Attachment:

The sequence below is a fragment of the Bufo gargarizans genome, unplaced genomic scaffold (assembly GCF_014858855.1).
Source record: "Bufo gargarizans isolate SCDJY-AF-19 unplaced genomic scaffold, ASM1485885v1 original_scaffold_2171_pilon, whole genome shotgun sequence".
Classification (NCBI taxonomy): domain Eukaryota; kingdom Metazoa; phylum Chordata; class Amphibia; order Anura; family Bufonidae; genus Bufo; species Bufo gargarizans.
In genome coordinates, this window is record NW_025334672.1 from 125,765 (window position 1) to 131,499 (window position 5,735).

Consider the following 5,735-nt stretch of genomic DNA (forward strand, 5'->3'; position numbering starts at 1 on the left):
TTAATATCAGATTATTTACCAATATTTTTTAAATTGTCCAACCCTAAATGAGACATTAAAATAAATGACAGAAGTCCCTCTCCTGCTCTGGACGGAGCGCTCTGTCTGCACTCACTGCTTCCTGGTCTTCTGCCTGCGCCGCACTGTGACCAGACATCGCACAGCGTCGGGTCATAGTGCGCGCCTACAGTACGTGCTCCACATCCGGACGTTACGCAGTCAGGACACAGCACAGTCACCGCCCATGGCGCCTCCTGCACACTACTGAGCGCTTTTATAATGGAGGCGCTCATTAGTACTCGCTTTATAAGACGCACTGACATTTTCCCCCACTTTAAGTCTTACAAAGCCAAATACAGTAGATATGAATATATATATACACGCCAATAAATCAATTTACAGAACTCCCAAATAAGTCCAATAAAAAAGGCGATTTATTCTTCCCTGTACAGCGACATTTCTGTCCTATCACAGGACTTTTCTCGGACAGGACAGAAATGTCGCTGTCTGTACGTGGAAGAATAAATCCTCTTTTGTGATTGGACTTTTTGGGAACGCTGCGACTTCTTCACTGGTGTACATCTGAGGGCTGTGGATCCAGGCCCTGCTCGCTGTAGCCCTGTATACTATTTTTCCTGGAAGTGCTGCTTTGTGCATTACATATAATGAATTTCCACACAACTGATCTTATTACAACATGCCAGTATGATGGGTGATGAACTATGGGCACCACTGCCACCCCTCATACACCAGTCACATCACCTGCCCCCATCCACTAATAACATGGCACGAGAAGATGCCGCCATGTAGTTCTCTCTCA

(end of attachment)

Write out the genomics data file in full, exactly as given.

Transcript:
The sequence below is a fragment of the Bufo gargarizans genome, unplaced genomic scaffold (assembly GCF_014858855.1).
Source record: "Bufo gargarizans isolate SCDJY-AF-19 unplaced genomic scaffold, ASM1485885v1 original_scaffold_2171_pilon, whole genome shotgun sequence".
Classification (NCBI taxonomy): domain Eukaryota; kingdom Metazoa; phylum Chordata; class Amphibia; order Anura; family Bufonidae; genus Bufo; species Bufo gargarizans.
In genome coordinates, this window is record NW_025334672.1 from 125,765 (window position 1) to 131,499 (window position 5,735).

Consider the following 5,735-nt stretch of genomic DNA (forward strand, 5'->3'; position numbering starts at 1 on the left):
TTAATATCAGATTATTTACCAATATTTTTTAAATTGTCCAACCCTAAATGAGACATTAAAATAAATGACAGAAGTCCCTCTCCTGCTCTGGACGGAGCGCTCTGTCTGCACTCACTGCTTCCTGGTCTTCTGCCTGCGCCGCACTGTGACCAGACATCGCACAGCGTCGGGTCATAGTGCGCGCCTACAGTACGTGCTCCACATCCGGACGTTACGCAGTCAGGACACAGCACAGTCACCGCCCATGGCGCCTCCTGCACACTACTGAGCGCTTTTATAATGGAGGCGCTCATTAGTACTCGCTTTATAAGACGCACTGACATTTTCCCCCACTTTAAGTCTTACAAAGCCAAATACAGTAGATATGAATATATATATACACGCCAATAAATCAATTTACAGAACTCCCAAATAAGTCCAATAAAAAAGGCGATTTATTCTTCCCTGTACAGCGACATTTCTGTCCTATCACAGGACTTTTCTCGGACAGGACAGAAATGTCGCTGTCTGTACGTGGAAGAATAAATCCTCTTTTGTGATTGGACTTTTTGGGAACGCTGCGACTTCTTCACTGGTGTACATCTGAGGGCTGTGGATCCAGGCCCTGCTCGCTGTAGCCCTGTATACTATTTTTCCTGGAAGTGCTGCTTTGTGCATTACATATAATGAATTTCCACACAACTGATCTTATTACAACATGCCAGTATGATGGGTGATGAACTATGGGCACCACTGCCACCCCTCATACACCAGTCACATCACCTGCCCCCATCCACTAATAACATGGCACGAGAAGATGCCGCCATGTAGTTCTCTCTCA